It seems odd for revolutions to start over something as trivial as geography. However, when protests in Crimea began in February 2014, protesters argued that Crimea had greater historical ties to Moscow than Kiev, and therefore Crimea’s status as a part of Ukraine was a historical anomaly caused by power politics between the United States and Russia. Since the end of the Cold War, it has been fashionable to argue that history has ended, and that the borders of the world are settled in a de facto, if not always de jure manner. However, when Crimea’s status came in to doubt, it joined a list of disputed territories far larger than many realize. Far from being aberrations, disputed territories are common today, symbols of the contemporary world order’s inability to mediate disputes and bring about order in a chaotic world.
In 1956, a group of 40 men landed in a remote group of islands in the South Pacific and deemed them the Free Territory of Freedomland. Led by Admiral Tomás Cloma, the territory claimed independence for the next ten years, until Admiral Cloma sold the rights to Freedomland to the Philippines in 1970 for the modern equivalent of US$1.52.
The Phillipines now claims the Spratly Islands (which Freedomland was a part of) in part based on the acquisition of Freedomland. The People’s Republic of China bases a claim in part thanks to a 1958 North Vietnamese diplomatic note, and the Republic of China (also known as Taiwan) bases its claim to the region in part on its successful 1956 invasion of one of the islands of Freedomland. Malaysia and Vietnam also have historical claims in the region. The Spratly Islands lie in the center of the South China Sea, a region contested by the emerging nations of East Asia. The story of Freedomland illustrates how complex the many claims to the region are, yet the territorial dispute remains unresolved.
The unresolved nature of the territorial dispute speaks less to the complexity of the issue, and more to international malaise in regard to territorial disputes. One of the foremost attempts in international law in this regard, the UN Convention on the Law of the Sea, has been weakly en- forced, and many countries (notably, the United States) have not signed it at all. Attempts to adjudicate these disputes are usually brought before the International Court of Justice, if at all—many disputes, like the dispute of the Dokdo/Takeshima islands or the Pinnacle/Senkaku/Diaoyu islands have not been brought for international adjudication because the risk of losing such a dispute is too great, and to even acknowledge that such an issue could be adjudicated would weaken a state’s case. The International Court of Justice typically adjudicates these disputes by determining which claimant has had a presence on the islands longer. A dispute between Indonesia and Malaysia was settled in Malaysia’s favor on the basis of a scientific survey of sea turtles constituting “presence”.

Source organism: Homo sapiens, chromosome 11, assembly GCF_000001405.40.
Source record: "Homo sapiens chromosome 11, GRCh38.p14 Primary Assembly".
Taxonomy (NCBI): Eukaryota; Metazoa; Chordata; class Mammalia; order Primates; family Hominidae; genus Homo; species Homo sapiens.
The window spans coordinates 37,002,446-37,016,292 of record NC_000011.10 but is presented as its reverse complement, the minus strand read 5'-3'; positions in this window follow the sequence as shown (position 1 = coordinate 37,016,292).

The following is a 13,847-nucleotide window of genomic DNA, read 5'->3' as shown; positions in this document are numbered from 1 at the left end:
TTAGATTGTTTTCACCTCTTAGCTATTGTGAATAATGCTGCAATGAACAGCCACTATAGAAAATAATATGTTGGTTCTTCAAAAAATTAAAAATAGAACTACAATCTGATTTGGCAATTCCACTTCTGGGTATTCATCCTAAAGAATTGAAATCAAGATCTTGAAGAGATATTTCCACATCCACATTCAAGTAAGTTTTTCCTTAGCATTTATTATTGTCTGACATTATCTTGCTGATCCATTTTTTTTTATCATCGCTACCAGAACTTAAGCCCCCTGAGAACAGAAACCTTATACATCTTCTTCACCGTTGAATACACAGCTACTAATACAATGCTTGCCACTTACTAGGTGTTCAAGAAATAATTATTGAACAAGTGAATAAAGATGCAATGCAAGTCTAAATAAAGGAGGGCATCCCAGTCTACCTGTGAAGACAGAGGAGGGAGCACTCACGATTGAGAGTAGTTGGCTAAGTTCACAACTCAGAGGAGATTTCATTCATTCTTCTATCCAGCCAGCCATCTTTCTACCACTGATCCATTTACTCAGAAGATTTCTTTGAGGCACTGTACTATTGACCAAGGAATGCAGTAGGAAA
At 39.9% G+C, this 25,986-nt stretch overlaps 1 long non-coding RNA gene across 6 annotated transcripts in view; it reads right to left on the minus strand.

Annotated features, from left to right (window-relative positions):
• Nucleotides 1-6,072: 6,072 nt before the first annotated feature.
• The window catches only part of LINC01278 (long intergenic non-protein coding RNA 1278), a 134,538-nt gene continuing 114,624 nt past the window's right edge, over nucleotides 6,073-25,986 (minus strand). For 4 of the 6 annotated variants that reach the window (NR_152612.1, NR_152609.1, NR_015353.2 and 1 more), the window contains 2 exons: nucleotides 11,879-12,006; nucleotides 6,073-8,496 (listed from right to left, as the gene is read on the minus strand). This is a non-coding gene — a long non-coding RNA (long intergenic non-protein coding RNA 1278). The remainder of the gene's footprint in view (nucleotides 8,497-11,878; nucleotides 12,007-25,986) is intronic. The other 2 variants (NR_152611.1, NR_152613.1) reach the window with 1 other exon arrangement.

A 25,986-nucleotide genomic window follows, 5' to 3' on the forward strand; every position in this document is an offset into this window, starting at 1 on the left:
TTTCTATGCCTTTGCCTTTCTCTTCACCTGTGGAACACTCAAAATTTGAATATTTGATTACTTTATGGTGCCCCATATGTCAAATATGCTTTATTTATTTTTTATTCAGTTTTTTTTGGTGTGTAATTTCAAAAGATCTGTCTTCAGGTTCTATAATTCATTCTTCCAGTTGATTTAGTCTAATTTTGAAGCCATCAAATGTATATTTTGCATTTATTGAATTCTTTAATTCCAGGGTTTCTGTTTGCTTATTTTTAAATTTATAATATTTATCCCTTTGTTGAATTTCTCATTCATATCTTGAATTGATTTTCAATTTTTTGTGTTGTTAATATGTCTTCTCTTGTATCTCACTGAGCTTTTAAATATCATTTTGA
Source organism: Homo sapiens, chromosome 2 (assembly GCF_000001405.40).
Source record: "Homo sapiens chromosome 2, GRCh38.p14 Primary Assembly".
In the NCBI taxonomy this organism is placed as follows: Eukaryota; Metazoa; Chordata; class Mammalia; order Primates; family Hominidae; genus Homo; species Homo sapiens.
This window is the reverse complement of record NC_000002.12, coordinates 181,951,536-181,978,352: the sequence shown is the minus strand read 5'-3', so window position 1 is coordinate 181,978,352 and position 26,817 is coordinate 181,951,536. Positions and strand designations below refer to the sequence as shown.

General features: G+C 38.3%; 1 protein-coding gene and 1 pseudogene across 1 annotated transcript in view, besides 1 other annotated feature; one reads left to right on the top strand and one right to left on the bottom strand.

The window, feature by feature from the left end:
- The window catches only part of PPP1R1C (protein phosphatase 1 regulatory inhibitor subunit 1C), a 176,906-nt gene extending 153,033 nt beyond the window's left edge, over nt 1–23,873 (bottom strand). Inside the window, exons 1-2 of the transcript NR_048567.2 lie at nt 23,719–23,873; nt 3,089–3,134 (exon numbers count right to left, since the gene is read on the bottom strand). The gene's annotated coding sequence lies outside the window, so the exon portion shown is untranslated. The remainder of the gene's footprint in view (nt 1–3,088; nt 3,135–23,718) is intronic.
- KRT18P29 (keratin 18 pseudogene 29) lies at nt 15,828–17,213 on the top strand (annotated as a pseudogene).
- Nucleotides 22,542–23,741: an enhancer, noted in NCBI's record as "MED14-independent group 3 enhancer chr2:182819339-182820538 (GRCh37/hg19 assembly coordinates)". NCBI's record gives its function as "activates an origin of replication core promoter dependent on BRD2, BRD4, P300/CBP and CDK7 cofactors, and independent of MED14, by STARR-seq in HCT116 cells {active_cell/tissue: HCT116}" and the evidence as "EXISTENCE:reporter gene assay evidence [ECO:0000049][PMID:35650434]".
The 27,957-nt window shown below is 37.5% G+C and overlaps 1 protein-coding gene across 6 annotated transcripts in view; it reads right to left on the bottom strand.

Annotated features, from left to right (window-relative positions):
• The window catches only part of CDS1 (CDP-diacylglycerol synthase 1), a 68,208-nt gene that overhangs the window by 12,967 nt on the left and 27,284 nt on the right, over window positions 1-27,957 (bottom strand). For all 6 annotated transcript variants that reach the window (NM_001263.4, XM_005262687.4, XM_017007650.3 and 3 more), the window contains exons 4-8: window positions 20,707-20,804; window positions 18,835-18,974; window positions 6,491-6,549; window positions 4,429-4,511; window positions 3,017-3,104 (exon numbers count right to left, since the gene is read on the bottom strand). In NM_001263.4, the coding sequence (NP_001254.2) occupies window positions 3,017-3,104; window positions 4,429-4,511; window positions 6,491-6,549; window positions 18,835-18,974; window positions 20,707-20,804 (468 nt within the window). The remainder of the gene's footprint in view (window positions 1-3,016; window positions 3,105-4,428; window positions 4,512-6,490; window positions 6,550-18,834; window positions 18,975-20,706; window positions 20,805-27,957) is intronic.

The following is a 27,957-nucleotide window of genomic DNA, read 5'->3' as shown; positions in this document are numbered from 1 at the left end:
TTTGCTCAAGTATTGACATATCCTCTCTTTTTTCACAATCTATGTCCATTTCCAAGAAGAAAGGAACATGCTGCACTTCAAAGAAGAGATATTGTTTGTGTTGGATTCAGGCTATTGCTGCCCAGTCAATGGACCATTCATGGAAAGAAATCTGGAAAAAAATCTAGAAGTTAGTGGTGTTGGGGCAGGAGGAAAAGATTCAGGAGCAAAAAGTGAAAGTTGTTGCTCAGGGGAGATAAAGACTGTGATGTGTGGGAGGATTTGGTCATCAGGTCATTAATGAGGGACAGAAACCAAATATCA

The International Court of Justice’s involvement in these cases is the exception, rather than the norm, because states are reluctant to risk losing territory on the basis of contentious international law. The interest of states comes first in these disputes, with international law taking a backseat in many of these negotiations. In the thawing Arctic, exploratory teams of international law experts are not on scene to determine the proper distribution of rights in the region. Rather, militarized ships from the US, Canada, and Russia patrol the region, laying a claim based on force rather than legal theory.
In the South China Sea, nations are scrambling to fortify positions in the region, regardless of their significance. In several instances, pieces of land that are usually submerged have been occupied by an Asian army and fortified, in order to secure a claim to land which is usually not, in fact, land.
Perhaps the most striking example of militarization in the face of international inattention lies in the Western Sahara. In this region, some of the remote and sparsely populated land in the world, territorial claims are built around a fortified line of permanence unheard of since the time of Hadrian. The territory is split by a sand berm, fortified in places. On one side of the berm lies territory claimed by Morocco, on the other side lies territory administered by the Sahrawi Arab Democratic Republic, a rebel group that has laid claim to a significant amount of territory in the
Western Sahara for years. The Sahrawi Republic is run out of an Algerian refugee camp, while the Moroccan claim is run out of Rabat.
Both sides possess military forces that seek to enforce the stalemate, with the aid of one of the world’s largest minefields. Where codified and clear borders end, fortifications and armies emerge.
In the contemporary world, nations from the Democratic People’s Republic of Korea to the Kingdom of Norway rhetorically allude to international norms, institutions, and principles. The principles of a new world order, built on international law and the United Nations, are rhetorically appealing, and are presented as sacrosanct guiding principles for statecraft and conduct in the 21st century.
In practice, however, nations do not adhere to these principles. Territorial disputes mark where the principles of the international order end, and cold-cut analysis of state interest begins. While states do at times make reference to international principles in regards to territorial disputes, if these principles end up going against the interest of the state, these references mysteriously disappear.
At first glance, it seems that the boundaries of the world are relatively set, but upon closer examination the status of substantial parts of the world is undetermined. Similarly, states frequently claim to respect international norms. However, upon closer inspection of territorial issues, it becomes clear that claims to respect of international norms are largely rhetorical.